key concept of social–ecological resilience.
Regional integration in Latin America
Integration initiatives include trade agreements and infra-
structure projects. We focus on Latin America, which has
both types of initiatives. Following a period of relative
insularity under import-substitution industrialization after
WWII, the debt crisis of the 1980s prompted many coun-
tries to renegotiate multilateral bank loans (Randall 1997).
In the spirit of ‘open regionalism,’ Latin American
countries increasingly looked to each other as trading
partners and viewed integration as a means of reinvigo-
rating economic growth (Bulmer-Thomas 2001; Genna and
Hiroi 2004). In this context, several trade agreements were
formalized in Latin America. These include the North
American Free Trade Agreement (NAFTA) between the
United States, Mexico, and Canada; MERCOSUR between
Brazil and the ‘Southern Cone’ countries; and the Carib-
bean Community and Common Market (CARICOM); in
addition, there already existed the Andean Pact/Andean
Community (CAN). NAFTA is significant because it
served as a model for a Free Trade Area of the Americas
(FTAA). However, consensus on FTAA was far from clear
(Carranza 2002). By the time of FTAA negotiations in
2005, other trade blocs had emerged to counter the North
American bloc, such as the Union of South American
Nations (UNASUR) and the Bolivarian Alternative for the
Americas (ALBA). In this context, FTAA negotiators had
to set aside central issues such as agriculture and intellec-
tual property, effectively watering down the final agree-
ment (Kellogg 2007).
At the same time, other efforts at economic integration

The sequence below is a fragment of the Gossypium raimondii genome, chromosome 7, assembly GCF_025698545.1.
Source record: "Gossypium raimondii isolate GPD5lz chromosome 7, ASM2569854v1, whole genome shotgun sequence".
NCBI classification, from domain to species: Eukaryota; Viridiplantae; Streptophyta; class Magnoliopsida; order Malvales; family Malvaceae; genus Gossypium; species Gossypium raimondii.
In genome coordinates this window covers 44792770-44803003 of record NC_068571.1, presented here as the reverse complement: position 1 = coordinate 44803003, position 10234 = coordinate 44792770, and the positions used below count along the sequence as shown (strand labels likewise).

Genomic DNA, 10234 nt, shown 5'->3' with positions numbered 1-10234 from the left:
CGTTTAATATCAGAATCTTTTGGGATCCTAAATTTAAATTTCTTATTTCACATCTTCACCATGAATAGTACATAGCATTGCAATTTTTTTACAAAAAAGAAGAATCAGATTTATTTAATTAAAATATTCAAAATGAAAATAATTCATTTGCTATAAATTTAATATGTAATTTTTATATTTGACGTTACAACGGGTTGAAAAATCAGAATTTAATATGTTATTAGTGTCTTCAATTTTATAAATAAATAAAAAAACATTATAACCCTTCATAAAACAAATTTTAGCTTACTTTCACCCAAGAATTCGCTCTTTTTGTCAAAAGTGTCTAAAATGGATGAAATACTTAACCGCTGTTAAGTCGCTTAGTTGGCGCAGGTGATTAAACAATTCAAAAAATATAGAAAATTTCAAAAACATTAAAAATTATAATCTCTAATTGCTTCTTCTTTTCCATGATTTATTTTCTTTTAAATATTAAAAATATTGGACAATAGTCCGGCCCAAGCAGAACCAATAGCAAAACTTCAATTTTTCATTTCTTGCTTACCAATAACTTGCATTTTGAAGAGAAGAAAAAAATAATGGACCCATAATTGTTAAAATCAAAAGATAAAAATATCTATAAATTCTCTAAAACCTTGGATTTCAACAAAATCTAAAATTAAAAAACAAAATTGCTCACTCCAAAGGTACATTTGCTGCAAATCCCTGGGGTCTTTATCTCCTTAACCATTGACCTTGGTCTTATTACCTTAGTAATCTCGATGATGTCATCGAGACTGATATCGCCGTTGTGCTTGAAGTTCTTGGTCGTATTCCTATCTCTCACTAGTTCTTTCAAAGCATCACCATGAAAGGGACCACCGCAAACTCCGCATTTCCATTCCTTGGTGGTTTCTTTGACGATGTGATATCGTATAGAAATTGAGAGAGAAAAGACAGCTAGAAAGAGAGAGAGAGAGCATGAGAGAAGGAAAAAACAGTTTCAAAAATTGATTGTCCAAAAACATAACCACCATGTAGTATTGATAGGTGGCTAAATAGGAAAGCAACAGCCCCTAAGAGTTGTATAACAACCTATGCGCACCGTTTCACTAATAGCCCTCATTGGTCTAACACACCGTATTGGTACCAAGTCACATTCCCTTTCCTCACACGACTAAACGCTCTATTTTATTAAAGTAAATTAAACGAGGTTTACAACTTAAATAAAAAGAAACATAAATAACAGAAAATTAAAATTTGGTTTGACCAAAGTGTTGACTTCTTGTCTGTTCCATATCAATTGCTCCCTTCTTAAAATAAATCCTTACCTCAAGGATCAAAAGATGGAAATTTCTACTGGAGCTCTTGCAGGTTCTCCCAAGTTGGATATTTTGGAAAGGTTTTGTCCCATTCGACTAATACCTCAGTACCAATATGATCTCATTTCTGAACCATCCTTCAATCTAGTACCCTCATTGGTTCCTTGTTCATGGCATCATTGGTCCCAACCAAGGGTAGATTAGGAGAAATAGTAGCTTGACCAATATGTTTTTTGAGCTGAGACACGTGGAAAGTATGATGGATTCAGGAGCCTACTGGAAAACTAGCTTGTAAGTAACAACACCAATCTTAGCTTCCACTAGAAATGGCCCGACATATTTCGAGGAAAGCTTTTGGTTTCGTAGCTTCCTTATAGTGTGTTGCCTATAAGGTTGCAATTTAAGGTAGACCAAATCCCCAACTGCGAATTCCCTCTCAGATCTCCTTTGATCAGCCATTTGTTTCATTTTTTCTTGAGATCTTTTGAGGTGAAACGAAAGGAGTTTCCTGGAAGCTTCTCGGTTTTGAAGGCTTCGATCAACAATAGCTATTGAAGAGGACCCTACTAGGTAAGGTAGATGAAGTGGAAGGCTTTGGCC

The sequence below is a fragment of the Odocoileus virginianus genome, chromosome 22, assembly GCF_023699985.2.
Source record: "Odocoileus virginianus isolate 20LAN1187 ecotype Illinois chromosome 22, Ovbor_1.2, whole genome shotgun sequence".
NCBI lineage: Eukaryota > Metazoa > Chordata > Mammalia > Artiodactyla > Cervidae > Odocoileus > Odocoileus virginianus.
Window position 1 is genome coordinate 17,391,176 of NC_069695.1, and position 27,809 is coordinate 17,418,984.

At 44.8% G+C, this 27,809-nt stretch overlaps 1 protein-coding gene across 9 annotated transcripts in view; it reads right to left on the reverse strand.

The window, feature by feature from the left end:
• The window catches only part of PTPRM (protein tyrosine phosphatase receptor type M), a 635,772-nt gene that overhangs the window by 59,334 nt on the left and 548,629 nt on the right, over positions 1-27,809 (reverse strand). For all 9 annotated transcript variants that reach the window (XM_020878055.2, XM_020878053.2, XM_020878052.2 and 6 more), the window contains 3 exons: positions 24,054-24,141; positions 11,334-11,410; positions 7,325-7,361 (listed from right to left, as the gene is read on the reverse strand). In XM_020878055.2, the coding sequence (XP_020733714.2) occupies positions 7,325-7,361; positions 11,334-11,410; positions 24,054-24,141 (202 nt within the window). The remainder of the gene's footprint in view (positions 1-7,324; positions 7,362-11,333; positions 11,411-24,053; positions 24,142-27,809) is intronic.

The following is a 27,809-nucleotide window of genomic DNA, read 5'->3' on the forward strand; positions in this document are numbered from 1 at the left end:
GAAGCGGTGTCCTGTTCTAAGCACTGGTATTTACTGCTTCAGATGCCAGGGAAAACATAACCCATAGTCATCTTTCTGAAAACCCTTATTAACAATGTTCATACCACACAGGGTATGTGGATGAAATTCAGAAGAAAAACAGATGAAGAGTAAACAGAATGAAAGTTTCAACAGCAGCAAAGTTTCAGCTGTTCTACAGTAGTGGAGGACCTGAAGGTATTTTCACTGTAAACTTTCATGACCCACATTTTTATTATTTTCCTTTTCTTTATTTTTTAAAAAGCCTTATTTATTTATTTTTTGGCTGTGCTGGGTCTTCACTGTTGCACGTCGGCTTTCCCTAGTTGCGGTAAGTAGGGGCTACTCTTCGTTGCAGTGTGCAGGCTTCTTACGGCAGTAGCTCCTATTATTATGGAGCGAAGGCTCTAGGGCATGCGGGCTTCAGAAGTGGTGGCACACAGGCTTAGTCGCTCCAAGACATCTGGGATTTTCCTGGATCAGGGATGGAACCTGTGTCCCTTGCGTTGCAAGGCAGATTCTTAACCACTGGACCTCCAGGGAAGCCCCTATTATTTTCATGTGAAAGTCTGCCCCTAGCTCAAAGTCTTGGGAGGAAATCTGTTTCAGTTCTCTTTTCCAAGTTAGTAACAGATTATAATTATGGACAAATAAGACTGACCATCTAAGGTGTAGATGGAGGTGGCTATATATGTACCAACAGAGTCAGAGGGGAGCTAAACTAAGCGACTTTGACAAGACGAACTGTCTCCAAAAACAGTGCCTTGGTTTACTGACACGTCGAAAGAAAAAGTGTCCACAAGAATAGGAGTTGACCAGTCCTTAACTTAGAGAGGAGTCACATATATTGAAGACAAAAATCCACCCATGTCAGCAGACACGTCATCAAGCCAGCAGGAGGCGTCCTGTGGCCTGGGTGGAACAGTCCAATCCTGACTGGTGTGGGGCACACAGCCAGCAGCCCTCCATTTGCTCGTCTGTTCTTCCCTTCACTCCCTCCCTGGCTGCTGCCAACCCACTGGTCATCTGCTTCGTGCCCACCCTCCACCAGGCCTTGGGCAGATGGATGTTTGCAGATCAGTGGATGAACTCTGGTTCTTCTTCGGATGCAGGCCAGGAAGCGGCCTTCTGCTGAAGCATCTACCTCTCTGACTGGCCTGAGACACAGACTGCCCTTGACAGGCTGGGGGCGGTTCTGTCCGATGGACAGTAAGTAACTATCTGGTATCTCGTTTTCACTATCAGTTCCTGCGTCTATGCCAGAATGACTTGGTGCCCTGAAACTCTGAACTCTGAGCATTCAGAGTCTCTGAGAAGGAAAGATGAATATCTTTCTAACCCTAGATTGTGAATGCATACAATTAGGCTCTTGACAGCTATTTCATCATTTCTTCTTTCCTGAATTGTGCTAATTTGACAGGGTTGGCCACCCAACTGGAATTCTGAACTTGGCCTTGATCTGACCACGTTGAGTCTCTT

in Latin America were advancing, notably those involving
transportation infrastructure. Cross-border infrastructure
projects have advanced open regionalism in Latin America
and East Asia (Carranza 2002; Munakata 2006). In Latin
America, no such endeavor is more significant than the
Initiative for the Integration of Regional Infrastructure in
South America (IIRSA). IIRSA was constituted by a
meeting of presidents from 12 South American countries in
2000 (IIRSA 2008). A key motivation behind IIRSA was
Latin America’s infrastructure deficit relative to its income
level as compared with competing economies in East Asia
n and Serven 2004). IIRSA was explicitly con-
ceptualized as a spatial strategy organized around ‘axes of
integration’ targeted for infrastructure investments. Such
axes constitute strategic growth corridors for regional
commerce. Subsequent IIRSA meetings included multi-
lateral development banks and led to agreements to fund
350 projects at a total projected cost of $38 billion (CEPEI
2002; IIRSA 2008; Killeen 2007; Moreira Mesquita 2007;
Van Dijk and den Haak 2007).
IIRSA has given rise to questions about environmental
impacts as well as the extent of the economic benefits. The
record of environmental impact assessments in IIRSA
projects highlights oversights and limitations (Dourojeanni
et al. 2010; Killeen 2007). There are also doubts that
regional integration under IIRSA will generate economic
growth (Moreira Mesquita 2007; Van Dijk and den Haak
2007). Such doubts are complemented by social concerns
such as the distribution of benefits among interest groups,
localities, and countries (Moreira Mesquita 2007).
Infrastructure impacts: economic, ecological and social
The concerns about IIRSA projects also take center stage in
distinct literatures on various types of road impacts. Not
only has there been extensive research on the economic
ramifications of roads and other infrastructure, a body of
work on the ecological impacts has also quickly grown. In
addition, there is a more scattered set of statements on
social consequences of roads.
Economic impacts
Recent economics literature on infrastructure was stimu-
lated by earlier studies that showed large impacts on eco-